These actions were devastating to the Ukrainian people. It has left such a scar in the psyche of the Ukrainian people that it has since been made a crime in Ukraine to deny the Holodomor, similar to the criminalisation of Holocaust denial in other nations. These cold-blooded acts carried the purpose of destroying the national, cultural, religious and democratic aspirations of the Ukrainian people.

Those that survived either suffered in silence or left the Soviet Union and tried to tell their story to the world, despite the denials of the USSR. Some of these Ukrainians even came to Australia and shared their stories. Along with Senator Catryna Bilyk, I have had the pleasure of being the co-chair of the Ukraine-Australia Parliamentary Friendship Group and have had the opportunity to meet a number of members of the Ukrainian community from my electorate and other areas of Australia. Ukrainian Australians see this forced famine as a deliberate and cruel attempt at eradicating their nation. Their memory of this tragedy and the impact on their families continues to play an important part in their lives today. As such, I would like to join the Ukrainian-Australian community and the international community in remembering this tragic milestone under the motto: 'Ukraine Remembers—The World Acknowledges'.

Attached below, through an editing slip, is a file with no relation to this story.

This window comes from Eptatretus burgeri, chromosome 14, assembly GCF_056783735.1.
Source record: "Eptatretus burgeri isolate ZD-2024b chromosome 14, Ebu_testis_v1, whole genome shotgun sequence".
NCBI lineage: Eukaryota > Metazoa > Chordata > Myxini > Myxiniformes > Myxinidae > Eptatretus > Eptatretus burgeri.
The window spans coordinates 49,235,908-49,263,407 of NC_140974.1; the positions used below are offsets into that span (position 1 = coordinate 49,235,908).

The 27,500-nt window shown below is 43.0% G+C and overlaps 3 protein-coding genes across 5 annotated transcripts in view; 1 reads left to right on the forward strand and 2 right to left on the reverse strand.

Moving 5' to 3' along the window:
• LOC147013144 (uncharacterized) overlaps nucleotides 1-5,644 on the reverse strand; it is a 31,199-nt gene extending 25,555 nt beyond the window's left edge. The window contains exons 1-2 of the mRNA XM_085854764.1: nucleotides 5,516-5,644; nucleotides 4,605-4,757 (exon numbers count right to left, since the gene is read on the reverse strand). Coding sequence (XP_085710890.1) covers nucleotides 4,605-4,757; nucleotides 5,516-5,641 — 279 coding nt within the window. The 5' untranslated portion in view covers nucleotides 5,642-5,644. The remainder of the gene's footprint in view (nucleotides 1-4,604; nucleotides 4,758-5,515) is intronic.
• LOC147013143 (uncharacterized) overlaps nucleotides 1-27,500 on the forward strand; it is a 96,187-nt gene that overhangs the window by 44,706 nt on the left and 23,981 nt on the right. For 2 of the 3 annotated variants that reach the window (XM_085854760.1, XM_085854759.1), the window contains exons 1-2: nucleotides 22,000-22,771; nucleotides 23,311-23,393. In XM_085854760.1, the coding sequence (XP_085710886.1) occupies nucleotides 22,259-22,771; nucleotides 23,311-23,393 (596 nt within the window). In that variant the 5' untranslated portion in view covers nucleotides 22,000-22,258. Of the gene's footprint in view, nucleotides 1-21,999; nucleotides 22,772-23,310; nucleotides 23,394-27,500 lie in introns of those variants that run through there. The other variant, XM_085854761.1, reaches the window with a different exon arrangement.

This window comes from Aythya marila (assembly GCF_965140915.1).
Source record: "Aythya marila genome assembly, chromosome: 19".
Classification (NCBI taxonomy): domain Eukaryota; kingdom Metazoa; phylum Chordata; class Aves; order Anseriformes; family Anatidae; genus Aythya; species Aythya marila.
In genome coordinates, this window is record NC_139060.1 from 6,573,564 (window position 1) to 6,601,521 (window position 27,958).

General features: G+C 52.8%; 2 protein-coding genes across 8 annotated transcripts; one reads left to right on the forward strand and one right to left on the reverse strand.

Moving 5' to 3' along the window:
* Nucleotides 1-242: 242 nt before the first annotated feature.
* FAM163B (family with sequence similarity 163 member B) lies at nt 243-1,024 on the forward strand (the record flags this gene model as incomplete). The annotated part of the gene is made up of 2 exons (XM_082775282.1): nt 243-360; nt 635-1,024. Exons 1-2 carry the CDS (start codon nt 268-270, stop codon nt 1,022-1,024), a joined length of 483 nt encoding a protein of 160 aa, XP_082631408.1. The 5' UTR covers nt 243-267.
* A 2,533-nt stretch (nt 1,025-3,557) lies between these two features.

In honouring the 85th anniversary of the Ukrainian tragedy, I would also like to acknowledge the memory of millions of people of other nationalities who died of starvation and famine in other parts of the former Soviet Union as a result of civil war and forced collectivisation. These groups bear the scars of the crimes perpetrated by the Soviet Union, and the legacy of these crimes live on through their memory.

There is a great deal of importance in remembering and learning from such dark chapters in human history to ensure that such crimes are not allowed to be repeated no matter the circumstances. We must remember those who suffered through this devastating famine as well as those who starved to death and were left in mass graves. We must also remember those who were forced to stay silent in their suffering out of fear of punishment from an authoritarian state. As such, I would like to recognise the 85th anniversary of the Holodomor, an international tragedy which brought a people to their knees at the behest of the authoritarian Soviet government.